December 28, 2018   3 mins

2018 was a great year for books. Here are my top picks covering the key political and social debates – from the gig economy to global authoritarianism, the state of democracy to identity politics – that have defined the year.

Hired: Six months undercover in low-wage Britain by James Bloodworth

Low paid, insecure and precarious work has come to characterise the modern labour market, and UnHerd columnist James Bloodworth’s book Hired exposes just how exploitative much of it is. In a similar vein to Polly Toynbee and George Orwell before him, Bloodworth goes undercover in various low paid jobs across the country to experience first hand the conditions millions of workers face. Hired is an illuminating piece of journalistic work and sheds light on a topic that rarely gets serious coverage. For this reason it is a must read.

Betraying Big Brother by Leta Hong Fincher

Leta Hong Fincher’s excellently researched book draws on extensive interviews with women across China to paint a portrait of a burgeoning feminist movement that is flourishing despite repression by the powerful Chinese state. Hong Fincher focuses on the feminists’ activism against domestic and sexual violence, unequal pay, sexual harassment in education and the workplace, arbitrary detention and political surveillance, and the more general fact that the Chinese Communist Party relies on patriarchal authoritarianism to enforce “harmony” and social stability. The stories of these Chinese women are inspirational and remind us of the need for continued feminist activism across the globe.

Mistaken Identity by Asad Haider

I have my differences with Asad Haider politically, but Mistaken Identity is a nuanced critique of identity politics from a socialist and anti-racist perspective. He briefly, yet energetically charts the history of identity politics from the Combahee River Collective in the 1970s to the present-day reemergence of social movements like Black Lives Matter. Haider argues that “identity politics” has lost any emancipatory potential it may once have had, and has degenerated into essentialism – viewing ‘identity’ in itself as an organisational category and a condition of being political. I did feel Haider could have further developed his advocacy of strategic “insurgent universality”, but Mistaken Identity is nonetheless an important contribution to the debate about identity politics on the Left.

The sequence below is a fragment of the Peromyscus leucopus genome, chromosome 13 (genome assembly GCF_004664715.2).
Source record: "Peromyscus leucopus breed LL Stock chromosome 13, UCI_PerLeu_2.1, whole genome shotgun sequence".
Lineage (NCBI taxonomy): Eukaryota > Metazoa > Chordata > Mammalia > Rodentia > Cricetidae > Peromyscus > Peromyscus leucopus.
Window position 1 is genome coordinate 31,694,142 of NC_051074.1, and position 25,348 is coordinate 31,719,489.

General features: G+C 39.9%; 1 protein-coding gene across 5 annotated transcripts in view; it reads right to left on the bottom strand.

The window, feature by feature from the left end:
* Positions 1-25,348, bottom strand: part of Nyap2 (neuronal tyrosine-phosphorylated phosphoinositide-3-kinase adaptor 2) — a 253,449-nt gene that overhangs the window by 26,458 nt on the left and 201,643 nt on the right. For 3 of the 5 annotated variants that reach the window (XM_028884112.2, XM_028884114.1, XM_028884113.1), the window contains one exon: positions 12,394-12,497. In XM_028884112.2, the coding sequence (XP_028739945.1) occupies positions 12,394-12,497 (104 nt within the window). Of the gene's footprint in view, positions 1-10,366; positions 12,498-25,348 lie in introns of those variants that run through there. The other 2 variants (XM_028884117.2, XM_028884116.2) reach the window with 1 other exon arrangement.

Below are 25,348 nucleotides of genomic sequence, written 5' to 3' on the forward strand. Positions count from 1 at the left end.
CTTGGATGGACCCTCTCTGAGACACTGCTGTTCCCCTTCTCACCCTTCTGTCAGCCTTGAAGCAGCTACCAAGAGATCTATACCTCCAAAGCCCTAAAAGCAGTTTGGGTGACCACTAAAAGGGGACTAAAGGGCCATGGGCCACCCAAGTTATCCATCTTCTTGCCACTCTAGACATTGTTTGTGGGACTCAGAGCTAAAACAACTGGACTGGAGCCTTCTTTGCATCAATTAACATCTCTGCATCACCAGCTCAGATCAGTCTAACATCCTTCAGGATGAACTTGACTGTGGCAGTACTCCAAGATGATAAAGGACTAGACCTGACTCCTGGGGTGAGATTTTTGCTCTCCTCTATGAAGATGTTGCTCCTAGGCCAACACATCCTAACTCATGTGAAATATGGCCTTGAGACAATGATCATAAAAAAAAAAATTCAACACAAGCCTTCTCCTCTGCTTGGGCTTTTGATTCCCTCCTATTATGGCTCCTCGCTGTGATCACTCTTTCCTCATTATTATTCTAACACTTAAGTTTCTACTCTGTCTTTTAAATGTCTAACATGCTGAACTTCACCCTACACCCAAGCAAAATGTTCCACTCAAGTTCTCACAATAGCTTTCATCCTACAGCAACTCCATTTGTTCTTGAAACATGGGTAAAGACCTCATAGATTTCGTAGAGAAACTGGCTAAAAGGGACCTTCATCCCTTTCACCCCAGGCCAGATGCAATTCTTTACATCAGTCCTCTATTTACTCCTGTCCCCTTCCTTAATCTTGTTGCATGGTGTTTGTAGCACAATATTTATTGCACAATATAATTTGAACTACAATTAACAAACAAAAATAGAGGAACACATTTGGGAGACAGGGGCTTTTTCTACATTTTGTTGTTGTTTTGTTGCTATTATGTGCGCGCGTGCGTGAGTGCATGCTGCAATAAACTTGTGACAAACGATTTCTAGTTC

HATE: Why We Should Resist It with Free Speech, Not Censorship by Nadine Strossen

The role of free speech is at the centre of the culture wars that are polarising Western society, and the concept of hate speech, and whether it should be criminalised, is a frequent topic of debate. Supporters argue that hate speech laws are a tool in the fight against racism and other forms of bigotry, and can remedy the injuries hate speech can cause.

Using strong legalistic arguments and evidence from other countries Nadine Strossen takes the view that hate speech laws are at best ineffective, and worst counterproductive, to their stated aims. In particular, she shows how vague the concept tends to be, leading to very loose interpretations and the propensity for abuse. It should not be a surprise that reactionary politicians and commentators in the US refer to Black Lives Matter as a “hate group”.

Strossen’s core argument is that the best way to fight against hate, and for equality and social justice, is not through censorship, but with the vigorous use of free speech. Her argument may not be popular in some circles, but the need to defend free speech from all threats is more important than ever.

Indefensible by Rohini Hensman

This is one of my favourite books of this year. Rohini Hensman has written a much needed critique of certain tendencies on the Left to subscribe to a hypocritical form of “anti-imperialism” – opposing imperialism from Western powers while expressing indifference, or worse support, for Russian imperialism, Iranian clerical imperialism or various Bonapartist regimes that are authoritarian and nationalist in nature and who give lip service to anti-Western populism. Indefensible should serve as a clarion call for the Left to practice a more consistent internationalism, where the values of freedom, democracy, self-determination and human rights apply to all parts of world.

Ralph Leonard is a British-Nigerian writer on international politics, religion, culture and humanism.